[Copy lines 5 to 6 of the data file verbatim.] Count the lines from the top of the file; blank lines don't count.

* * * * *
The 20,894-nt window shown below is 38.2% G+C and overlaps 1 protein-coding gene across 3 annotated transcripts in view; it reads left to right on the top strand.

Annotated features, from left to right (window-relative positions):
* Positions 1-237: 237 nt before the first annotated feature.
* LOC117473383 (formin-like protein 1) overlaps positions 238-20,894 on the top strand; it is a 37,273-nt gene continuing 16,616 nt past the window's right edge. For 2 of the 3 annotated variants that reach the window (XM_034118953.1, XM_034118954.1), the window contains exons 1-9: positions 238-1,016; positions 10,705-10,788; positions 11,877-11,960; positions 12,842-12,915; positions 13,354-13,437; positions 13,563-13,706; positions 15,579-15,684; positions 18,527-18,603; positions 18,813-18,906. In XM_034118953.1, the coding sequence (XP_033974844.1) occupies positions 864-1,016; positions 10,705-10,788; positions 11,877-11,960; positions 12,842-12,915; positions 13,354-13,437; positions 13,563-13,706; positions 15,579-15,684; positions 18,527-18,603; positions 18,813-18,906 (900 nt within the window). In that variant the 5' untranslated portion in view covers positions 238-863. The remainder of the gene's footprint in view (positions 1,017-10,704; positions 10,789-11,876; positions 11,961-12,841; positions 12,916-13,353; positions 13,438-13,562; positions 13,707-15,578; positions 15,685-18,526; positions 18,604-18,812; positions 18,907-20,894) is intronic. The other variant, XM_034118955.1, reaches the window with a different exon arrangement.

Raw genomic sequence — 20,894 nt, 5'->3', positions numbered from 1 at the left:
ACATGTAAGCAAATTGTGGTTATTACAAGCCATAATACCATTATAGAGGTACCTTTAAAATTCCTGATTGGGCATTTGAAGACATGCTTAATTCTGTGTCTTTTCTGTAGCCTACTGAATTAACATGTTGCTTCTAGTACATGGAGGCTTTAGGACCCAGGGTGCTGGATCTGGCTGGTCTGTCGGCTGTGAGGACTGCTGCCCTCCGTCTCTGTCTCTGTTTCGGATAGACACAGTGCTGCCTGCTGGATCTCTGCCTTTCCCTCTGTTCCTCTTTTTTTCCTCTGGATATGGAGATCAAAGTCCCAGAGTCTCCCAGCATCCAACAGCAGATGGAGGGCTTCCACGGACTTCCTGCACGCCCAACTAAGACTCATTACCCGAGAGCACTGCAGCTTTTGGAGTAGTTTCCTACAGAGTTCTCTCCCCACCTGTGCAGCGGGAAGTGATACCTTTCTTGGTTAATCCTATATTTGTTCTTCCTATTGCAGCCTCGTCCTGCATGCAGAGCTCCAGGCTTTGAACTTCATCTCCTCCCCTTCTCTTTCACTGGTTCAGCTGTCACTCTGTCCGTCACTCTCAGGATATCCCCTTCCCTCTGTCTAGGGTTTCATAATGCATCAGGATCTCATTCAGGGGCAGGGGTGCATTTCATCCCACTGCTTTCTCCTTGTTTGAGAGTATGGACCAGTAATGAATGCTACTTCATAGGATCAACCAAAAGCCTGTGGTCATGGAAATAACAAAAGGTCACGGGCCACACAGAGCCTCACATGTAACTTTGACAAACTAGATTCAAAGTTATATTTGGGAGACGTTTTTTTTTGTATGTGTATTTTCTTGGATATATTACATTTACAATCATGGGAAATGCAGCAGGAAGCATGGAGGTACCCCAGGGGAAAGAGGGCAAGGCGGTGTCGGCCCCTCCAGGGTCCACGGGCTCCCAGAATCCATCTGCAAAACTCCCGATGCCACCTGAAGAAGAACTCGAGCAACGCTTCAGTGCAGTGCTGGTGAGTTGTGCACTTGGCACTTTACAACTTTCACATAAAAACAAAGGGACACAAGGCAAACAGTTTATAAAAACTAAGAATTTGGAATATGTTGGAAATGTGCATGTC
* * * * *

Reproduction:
Raw genomic sequence — 20,894 nt, 5'->3', positions numbered from 1 at the left:
ACATGTAAGCAAATTGTGGTTATTACAAGCCATAATACCATTATAGAGGTACCTTTAAAATTCCTGATTGGGCATTTGAAGACATGCTTAATTCTGTGTCTTTTCTGTAGCCTACTGAATTAACATGTTGCTTCTAGTACATGGAGGCTTTAGGACCCAGGGTGCTGGATCTGGCTGGTCTGTCGGCTGTGAGGACTGCTGCCCTCCGTCTCTGTCTCTGTTTCGGATAGACACAGTGCTGCCTGCTGGATCTCTGCCTTTCCCTCTGTTCCTCTTTTTTTCCTCTGGATATGGAGATCAAAGTCCCAGAGTCTCCCAGCATCCAACAGCAGATGGAGGGCTTCCACGGACTTCCTGCACGCCCAACTAAGACTCATTACCCGAGAGCACTGCAGCTTTTGGAGTAGTTTCCTACAGAGTTCTCTCCCCACCTGTGCAGCGGGAAGTGATACCTTTCTTGGTTAATCCTATATTTGTTCTTCCTATTGCAGCCTCGTCCTGCATGCAGAGCTCCAGGCTTTGAACTTCATCTCCTCCCCTTCTCTTTCACTGGTTCAGCTGTCACTCTGTCCGTCACTCTCAGGATATCCCCTTCCCTCTGTCTAGGGTTTCATAATGCATCAGGATCTCATTCAGGGGCAGGGGTGCATTTCATCCCACTGCTTTCTCCTTGTTTGAGAGTATGGACCAGTAATGAATGCTACTTCATAGGATCAACCAAAAGCCTGTGGTCATGGAAATAACAAAAGGTCACGGGCCACACAGAGCCTCACATGTAACTTTGACAAACTAGATTCAAAGTTATATTTGGGAGACGTTTTTTTTTGTATGTGTATTTTCTTGGATATATTACATTTACAATCATGGGAAATGCAGCAGGAAGCATGGAGGTACCCCAGGGGAAAGAGGGCAAGGCGGTGTCGGCCCCTCCAGGGTCCACGGGCTCCCAGAATCCATCTGCAAAACTCCCGATGCCACCTGAAGAAGAACTCGAGCAACGCTTCAGTGCAGTGCTGGTGAGTTGTGCACTTGGCACTTTACAACTTTCACATAAAAACAAAGGGACACAAGGCAAACAGTTTATAAAAACTAAGAATTTGGAATATGTTGGAAATGTGCATGTC